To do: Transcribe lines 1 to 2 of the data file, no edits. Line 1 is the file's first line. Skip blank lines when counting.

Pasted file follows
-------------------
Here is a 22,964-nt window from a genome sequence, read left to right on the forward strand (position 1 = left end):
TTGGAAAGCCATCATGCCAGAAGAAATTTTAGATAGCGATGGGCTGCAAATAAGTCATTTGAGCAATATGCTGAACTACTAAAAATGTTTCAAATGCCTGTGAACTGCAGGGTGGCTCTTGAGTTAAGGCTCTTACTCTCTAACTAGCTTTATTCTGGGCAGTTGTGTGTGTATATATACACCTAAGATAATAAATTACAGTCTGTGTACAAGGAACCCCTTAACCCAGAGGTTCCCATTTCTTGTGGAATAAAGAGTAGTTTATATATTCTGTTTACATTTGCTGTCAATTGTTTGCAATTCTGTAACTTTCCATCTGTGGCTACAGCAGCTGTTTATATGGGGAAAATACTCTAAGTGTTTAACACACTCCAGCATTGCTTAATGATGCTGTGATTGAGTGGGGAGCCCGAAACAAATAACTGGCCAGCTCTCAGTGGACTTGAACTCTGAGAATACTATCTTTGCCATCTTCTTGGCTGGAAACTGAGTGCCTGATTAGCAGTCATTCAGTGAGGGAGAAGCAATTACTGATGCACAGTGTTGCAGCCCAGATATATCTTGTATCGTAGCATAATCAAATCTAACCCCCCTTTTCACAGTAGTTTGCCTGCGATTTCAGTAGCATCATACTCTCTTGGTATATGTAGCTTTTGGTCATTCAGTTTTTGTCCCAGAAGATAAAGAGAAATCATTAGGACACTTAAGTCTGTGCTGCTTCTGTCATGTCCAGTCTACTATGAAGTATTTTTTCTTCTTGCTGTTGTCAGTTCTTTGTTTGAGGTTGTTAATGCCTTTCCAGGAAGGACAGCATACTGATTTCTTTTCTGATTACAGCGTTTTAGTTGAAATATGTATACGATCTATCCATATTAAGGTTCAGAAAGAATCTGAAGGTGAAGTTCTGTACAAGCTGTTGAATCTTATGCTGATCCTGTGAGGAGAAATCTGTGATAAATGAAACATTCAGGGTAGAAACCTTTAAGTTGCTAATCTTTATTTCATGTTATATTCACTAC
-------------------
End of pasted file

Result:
Here is a 22,964-nt window from a genome sequence, read left to right on the forward strand (position 1 = left end):
TTGGAAAGCCATCATGCCAGAAGAAATTTTAGATAGCGATGGGCTGCAAATAAGTCATTTGAGCAATATGCTGAACTACTAAAAATGTTTCAAATGCCTGTGAACTGCAGGGTGGCTCTTGAGTTAAGGCTCTTACTCTCTAACTAGCTTTATTCTGGGCAGTTGTGTGTGTATATATACACCTAAGATAATAAATTACAGTCTGTGTACAAGGAACCCCTTAACCCAGAGGTTCCCATTTCTTGTGGAATAAAGAGTAGTTTATATATTCTGTTTACATTTGCTGTCAATTGTTTGCAATTCTGTAACTTTCCATCTGTGGCTACAGCAGCTGTTTATATGGGGAAAATACTCTAAGTGTTTAACACACTCCAGCATTGCTTAATGATGCTGTGATTGAGTGGGGAGCCCGAAACAAATAACTGGCCAGCTCTCAGTGGACTTGAACTCTGAGAATACTATCTTTGCCATCTTCTTGGCTGGAAACTGAGTGCCTGATTAGCAGTCATTCAGTGAGGGAGAAGCAATTACTGATGCACAGTGTTGCAGCCCAGATATATCTTGTATCGTAGCATAATCAAATCTAACCCCCCTTTTCACAGTAGTTTGCCTGCGATTTCAGTAGCATCATACTCTCTTGGTATATGTAGCTTTTGGTCATTCAGTTTTTGTCCCAGAAGATAAAGAGAAATCATTAGGACACTTAAGTCTGTGCTGCTTCTGTCATGTCCAGTCTACTATGAAGTATTTTTTCTTCTTGCTGTTGTCAGTTCTTTGTTTGAGGTTGTTAATGCCTTTCCAGGAAGGACAGCATACTGATTTCTTTTCTGATTACAGCGTTTTAGTTGAAATATGTATACGATCTATCCATATTAAGGTTCAGAAAGAATCTGAAGGTGAAGTTCTGTACAAGCTGTTGAATCTTATGCTGATCCTGTGAGGAGAAATCTGTGATAAATGAAACATTCAGGGTAGAAACCTTTAAGTTGCTAATCTTTATTTCATGTTATATTCACTAC